Tuesday, 23 August 2011
This beef and tomato stew is incredibly easy to make and is delicious perhaps particularly on a cold Winter's night but very much at any time of year. The only possible drawback with this one pot stew is that it does require a good couple of hours' cooking time. The good news, however, is that making it one night, cooling it, refrigerating it and reheating it (thoroughly) for dinner the next night gives the flavours additional time to infuse and makes it even more tasty. Try serving it with some warmed chunks of fresh, crusty bread.
The beef I have used in this recipe is shin of beef. That is not simply because shin of beef is one of the most inexpensive cuts of beef you can buy but very much because, when the time is taken to cook it properly, it is also one of the tastiest.
Ingredients for Two People
3/4lb shin of beef
1 14oz can of chopped tomatoes in tomato juice
1 pint of fresh beef stock
1/2 medium white onion
1 green bell pepper
2 cloves of garlic
2 tbsp olive oil
1 tsp freshly chopped basil leaves (plus two small sprigs for garnish)
Salt and freshly ground black pepper
Chop the shin of beef in to three-quarters to one inch chunks. Any excess fat can be discarded but do not trim off all the fat. It is the fat which will keep the beef moist and tender during cooking and which also contains a lot of the flavour. Heat the olive oil gently in a large stew pot and add the beef to brown, stirring it frequently with a wooden spoon for three or four minutes until completely and evenly sealed.
Finely slice the half onion and the garlic. Cut the green bell pepper in half and remove and discard the seeds and white inner membrane. Slice to a quarter inch thickness. Do note, however, that only half the pepper is incorporated in the stew and the remainder is reserved to garnish and add a little bit of crunch to the presented dish.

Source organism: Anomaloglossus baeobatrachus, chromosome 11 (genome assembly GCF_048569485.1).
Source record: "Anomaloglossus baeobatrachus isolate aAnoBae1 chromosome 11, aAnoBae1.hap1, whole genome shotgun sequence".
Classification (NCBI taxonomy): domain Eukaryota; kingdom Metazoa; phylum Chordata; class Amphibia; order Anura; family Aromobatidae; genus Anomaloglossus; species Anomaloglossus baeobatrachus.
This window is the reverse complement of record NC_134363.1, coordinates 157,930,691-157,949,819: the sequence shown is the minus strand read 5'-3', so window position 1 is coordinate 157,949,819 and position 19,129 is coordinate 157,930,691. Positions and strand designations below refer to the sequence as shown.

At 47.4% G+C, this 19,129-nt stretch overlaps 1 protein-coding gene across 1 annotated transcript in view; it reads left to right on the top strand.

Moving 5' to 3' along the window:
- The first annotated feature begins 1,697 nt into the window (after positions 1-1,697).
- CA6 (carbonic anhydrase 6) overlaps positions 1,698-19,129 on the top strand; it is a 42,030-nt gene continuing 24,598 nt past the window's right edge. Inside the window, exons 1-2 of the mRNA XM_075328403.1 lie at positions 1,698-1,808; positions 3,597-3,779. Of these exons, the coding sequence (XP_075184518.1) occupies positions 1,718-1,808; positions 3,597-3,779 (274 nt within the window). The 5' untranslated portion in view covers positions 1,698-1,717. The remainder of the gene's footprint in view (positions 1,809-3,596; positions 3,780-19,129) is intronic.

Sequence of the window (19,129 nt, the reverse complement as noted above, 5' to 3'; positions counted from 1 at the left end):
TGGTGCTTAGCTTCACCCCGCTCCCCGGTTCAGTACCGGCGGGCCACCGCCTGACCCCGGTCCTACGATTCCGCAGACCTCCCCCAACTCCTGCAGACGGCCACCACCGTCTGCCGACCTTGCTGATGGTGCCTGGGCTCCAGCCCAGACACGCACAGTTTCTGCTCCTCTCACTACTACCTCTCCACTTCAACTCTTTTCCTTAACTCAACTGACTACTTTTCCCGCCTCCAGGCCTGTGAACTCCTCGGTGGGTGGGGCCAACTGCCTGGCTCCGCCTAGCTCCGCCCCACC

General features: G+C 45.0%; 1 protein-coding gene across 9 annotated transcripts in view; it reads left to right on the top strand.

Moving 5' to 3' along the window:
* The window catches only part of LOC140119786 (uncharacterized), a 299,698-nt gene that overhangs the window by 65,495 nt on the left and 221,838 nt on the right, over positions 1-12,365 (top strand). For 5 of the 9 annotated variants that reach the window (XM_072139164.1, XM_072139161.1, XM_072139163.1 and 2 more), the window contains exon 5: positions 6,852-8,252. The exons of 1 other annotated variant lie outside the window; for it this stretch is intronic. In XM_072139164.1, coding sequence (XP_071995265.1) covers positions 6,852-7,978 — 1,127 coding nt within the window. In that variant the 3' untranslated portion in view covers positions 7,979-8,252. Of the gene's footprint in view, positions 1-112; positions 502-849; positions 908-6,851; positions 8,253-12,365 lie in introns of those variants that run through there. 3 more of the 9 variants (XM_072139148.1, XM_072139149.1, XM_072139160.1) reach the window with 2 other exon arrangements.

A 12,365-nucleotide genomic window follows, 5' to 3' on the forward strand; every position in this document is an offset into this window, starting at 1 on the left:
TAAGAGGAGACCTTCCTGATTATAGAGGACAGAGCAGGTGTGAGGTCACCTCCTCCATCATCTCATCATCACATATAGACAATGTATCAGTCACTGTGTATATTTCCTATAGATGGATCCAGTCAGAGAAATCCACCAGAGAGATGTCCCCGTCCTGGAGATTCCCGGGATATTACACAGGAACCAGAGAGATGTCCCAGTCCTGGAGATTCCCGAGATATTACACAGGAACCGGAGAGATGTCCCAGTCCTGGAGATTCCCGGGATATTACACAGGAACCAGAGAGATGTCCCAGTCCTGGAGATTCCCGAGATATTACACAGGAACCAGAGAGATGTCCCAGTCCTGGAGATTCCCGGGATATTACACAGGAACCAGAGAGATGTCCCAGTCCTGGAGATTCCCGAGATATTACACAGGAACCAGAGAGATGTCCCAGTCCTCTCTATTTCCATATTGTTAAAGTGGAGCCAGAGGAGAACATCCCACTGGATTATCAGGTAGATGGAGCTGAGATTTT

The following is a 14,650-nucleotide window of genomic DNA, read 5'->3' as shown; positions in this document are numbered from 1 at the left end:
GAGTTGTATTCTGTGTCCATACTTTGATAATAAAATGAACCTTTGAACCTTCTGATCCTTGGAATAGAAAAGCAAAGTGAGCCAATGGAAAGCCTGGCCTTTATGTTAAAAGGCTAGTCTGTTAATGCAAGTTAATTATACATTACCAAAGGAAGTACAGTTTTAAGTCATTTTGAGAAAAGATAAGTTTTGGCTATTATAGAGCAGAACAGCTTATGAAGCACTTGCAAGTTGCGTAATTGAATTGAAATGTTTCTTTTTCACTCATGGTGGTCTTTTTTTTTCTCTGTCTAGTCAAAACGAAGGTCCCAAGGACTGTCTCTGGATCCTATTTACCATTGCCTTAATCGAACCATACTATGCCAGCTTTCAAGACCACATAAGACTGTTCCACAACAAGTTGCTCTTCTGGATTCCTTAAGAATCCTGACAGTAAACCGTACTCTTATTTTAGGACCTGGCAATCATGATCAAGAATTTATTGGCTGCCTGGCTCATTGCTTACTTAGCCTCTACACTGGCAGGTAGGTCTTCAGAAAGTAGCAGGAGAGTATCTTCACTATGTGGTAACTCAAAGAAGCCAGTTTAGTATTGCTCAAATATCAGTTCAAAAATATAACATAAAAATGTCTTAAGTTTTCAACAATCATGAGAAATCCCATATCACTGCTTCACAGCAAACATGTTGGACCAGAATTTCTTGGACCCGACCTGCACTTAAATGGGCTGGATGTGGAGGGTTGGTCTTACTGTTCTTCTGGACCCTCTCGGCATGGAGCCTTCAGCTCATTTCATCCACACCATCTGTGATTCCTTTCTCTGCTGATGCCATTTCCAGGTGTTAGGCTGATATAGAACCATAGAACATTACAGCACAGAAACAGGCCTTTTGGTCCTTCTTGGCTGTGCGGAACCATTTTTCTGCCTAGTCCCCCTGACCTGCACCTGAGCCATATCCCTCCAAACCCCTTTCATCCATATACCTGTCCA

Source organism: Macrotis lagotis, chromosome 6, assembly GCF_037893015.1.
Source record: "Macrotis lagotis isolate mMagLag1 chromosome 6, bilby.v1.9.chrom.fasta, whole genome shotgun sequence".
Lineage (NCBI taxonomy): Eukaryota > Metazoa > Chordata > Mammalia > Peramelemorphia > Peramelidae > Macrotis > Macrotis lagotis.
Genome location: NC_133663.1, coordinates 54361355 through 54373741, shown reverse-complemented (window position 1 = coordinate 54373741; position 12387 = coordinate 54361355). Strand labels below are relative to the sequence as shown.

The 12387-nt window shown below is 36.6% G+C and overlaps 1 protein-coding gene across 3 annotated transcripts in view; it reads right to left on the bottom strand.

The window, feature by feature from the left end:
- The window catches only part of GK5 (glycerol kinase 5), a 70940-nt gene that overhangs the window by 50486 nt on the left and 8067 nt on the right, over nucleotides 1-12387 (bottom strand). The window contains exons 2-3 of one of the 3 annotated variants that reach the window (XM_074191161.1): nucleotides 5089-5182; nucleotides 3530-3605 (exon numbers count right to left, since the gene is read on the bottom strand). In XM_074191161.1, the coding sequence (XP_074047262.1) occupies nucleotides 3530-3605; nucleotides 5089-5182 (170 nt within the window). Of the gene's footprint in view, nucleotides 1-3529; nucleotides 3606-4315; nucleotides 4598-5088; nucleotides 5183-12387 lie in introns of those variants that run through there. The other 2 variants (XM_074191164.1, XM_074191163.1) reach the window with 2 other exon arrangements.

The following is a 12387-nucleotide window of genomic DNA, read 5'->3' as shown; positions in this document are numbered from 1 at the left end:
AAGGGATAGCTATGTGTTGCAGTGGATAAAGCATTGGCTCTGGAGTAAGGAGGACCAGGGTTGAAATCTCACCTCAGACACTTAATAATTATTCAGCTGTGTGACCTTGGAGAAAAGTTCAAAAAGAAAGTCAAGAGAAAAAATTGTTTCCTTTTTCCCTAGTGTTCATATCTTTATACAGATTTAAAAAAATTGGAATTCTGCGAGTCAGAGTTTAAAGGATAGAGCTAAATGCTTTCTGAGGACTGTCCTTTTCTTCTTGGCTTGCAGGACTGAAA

Add the onion, bell pepper and garlic to the beef. Stir well and cook for two to three minutes, while you heat the beef stock in a separate pot. Add the canned tomatoes to the mix, followed by the seasoning (salt and pepper) and beef stock and bring to a simmer.
It will take at least two hours, perhaps two and a half, for the shin of beef to become properly tender. Stir the stew occasionally during this time and watch that it is not becoming too thick and devoid of moisture. If necessary, add a little bit of boiling water as required, to ensure there is always some liquid present and that it does not burn.
When the beef is tender, add the chopped basil, stir through and cook for a further five minutes. Taste for seasoning and serve immediately, garnished with the remaining strips of bell pepper and sprigs of basil. Alternatively, cool and refrigerate for a quick and easy dinner the following evening.
Friday, 19 August 2011
The tenderloin is not only the most tender part of a pig, it is also probably the tastiest. Although not the cheapest cut of meat, pork tenderloin generally remains considerably less expensive than even a moderately decent beef steak. It is important when we are cooking tenderloin, because it is so lean, that we take care that it doesn't dry out and become tough and/or unpalatable. Equally for this reason, it is nice to serve a rich, fruity sauce with the cooked tenderloin fillet.